Thomas of Brotherton, 1st Earl of Norfolk, Lord Marshal of England (1 June 1300 – 4 August 1338) was the son of Edward I of England and Margaret of France.
Thomas was born at the Manor House in Brotherton. His mother was staying at Pontefract Castle and was following a hunt when she went into labour. He was born in the main house, later demolished in the 1930s due to disrepair, although the new 17th century wing still exists. He was named in honour of Thomas Becket, since his mother had prayed to him during her pregnancy.
Edward quickly rushed to the queen and the newborn baby and had him presented with two cradles. His brother Edmund was born in the year after that. They were overseen by wetnurses until they were six years old. Like their parents, they learned to play chess and to ride horses. They were visited by nobles and their half-sister Mary of Woodstock, who was a nun. Their mother often accompanied Edward on his campaigns to Scotland, but kept herself well-informed on their well-being.
His father died when he was 7 years old. Thomas's half-brother, Edward, became king of England. The Earldom of Cornwall had been intended for Thomas, but Edward instead bestowed it upon his favourite, Piers Gaveston, in 1306. When Thomas was 10 years old, Edward assigned to him and his brother Edmund, the estates of Roger Bigod who had died without heir in 1306.
In 1312, he was titled "Earl of Norfolk" and on 10 February 1316 he was created Lord Marshal of England. While his brother was away fighting in Scotland, he was left Keeper of England. Thomas was known for having a hot and violent temper. He was one of the many victims of the unchecked greed of Hugh the younger Despenser, who stole some of the young earl's lands. He allied himself with Queen Isabella and Roger Mortimer, Earl of March when they invaded England in 1326, and stood as one of the judges in the trials against both Despensers. When his nephew Edward III reached his majority and took the government into his own hands Thomas became one of his principal advisors. It was in the capacity of Lord Marshal that he commanded the right wing of the English army at the Battle of Halidon Hill on 19 July 1333.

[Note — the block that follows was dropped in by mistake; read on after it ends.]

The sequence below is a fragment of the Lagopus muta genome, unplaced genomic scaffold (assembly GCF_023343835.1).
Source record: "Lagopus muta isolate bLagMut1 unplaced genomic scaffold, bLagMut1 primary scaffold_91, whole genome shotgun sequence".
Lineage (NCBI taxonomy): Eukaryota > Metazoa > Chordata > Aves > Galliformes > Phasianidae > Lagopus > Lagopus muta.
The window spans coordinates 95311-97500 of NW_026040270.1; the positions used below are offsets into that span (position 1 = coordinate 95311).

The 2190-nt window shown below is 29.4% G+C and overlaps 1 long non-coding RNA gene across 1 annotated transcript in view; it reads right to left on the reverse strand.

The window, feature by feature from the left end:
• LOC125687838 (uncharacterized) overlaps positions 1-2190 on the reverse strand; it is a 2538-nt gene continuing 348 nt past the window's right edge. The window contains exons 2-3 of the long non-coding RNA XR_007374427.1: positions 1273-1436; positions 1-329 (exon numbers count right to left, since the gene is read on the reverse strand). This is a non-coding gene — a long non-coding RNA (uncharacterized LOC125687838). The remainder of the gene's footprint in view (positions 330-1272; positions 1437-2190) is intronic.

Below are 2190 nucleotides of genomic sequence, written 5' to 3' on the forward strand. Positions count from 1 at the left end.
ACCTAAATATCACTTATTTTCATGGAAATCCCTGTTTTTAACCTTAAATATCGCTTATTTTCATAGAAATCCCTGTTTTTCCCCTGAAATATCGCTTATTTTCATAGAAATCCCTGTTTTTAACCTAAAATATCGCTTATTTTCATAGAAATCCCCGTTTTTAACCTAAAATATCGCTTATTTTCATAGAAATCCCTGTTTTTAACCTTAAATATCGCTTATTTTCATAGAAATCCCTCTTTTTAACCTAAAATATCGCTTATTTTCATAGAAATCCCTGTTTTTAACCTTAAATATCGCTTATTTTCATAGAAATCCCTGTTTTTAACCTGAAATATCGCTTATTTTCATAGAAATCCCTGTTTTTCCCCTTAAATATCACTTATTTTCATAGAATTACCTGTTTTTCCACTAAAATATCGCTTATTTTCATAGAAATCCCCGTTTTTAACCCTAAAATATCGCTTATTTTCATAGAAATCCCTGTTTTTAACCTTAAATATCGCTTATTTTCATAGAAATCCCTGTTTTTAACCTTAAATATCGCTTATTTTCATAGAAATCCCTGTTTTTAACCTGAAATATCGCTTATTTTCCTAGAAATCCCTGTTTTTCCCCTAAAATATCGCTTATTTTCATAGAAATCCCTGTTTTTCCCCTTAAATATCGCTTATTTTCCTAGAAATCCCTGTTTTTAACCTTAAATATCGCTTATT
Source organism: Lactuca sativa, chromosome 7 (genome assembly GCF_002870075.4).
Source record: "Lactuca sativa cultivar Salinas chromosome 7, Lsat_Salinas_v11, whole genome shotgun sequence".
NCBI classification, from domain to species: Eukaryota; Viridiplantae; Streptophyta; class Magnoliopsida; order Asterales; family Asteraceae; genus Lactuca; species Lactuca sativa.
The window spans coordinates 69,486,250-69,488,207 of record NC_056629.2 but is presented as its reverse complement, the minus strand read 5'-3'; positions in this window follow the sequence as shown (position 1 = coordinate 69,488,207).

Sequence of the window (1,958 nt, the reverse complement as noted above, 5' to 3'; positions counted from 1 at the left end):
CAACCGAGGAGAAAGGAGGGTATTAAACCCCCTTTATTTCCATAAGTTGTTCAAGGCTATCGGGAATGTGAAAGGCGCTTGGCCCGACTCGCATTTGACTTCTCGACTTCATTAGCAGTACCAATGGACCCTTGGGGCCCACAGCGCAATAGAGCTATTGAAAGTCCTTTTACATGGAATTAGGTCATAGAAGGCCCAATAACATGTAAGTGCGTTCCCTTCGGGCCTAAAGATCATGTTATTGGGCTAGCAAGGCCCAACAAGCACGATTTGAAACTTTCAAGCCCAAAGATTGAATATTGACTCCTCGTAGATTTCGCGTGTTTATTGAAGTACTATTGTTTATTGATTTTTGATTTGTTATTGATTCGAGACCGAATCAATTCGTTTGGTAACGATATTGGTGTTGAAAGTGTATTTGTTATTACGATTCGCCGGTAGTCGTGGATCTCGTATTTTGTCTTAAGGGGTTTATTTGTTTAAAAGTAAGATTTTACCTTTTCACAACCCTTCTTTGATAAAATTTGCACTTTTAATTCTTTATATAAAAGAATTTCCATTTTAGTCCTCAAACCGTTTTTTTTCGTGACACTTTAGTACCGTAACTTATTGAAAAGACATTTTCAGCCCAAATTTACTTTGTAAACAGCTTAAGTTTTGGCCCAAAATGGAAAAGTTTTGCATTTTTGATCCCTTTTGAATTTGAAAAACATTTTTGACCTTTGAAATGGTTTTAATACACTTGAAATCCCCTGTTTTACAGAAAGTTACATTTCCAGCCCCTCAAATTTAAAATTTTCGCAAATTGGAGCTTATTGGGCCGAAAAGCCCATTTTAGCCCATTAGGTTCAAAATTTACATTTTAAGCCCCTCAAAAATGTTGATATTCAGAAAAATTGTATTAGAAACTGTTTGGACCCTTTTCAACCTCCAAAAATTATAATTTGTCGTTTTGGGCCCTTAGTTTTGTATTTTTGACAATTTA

Marriages and children
He married first, probably in 1319, Alice Hayles, daughter of Sir Roger Hayles and Alice Skogan. She was supposed to have been a great beauty. Her father was the coroner of Norfolk, which in the 14th century was a fiscal, not a medical position; his post demanded that he collect and protect revenues for the king. Thomas and Alice had three children:
Edward of Norfolk (c. 1320–1334)
Margaret, Duchess of Norfolk (c. 1320–1399)
Alice of Norfolk (1324–1352)
Thomas' issue passed through Margaret to the Mowbray family and ultimately up to the Howard Dukes of Norfolk, from whom descended two of the wives of Henry VIII of England, Anne Boleyn and Catherine Howard. Queen Elizabeth I was also a descendant; Lady Elizabeth Howard being the mother of Queen consort, Anne Boleyn. Alice Hayles died in 1330, when a chantry was founded for her soul in Bosham, Sussex.
Thomas was married again around 28 March 1335 to Mary Braose, widow of Ralph de Cobham, Lord Cobham.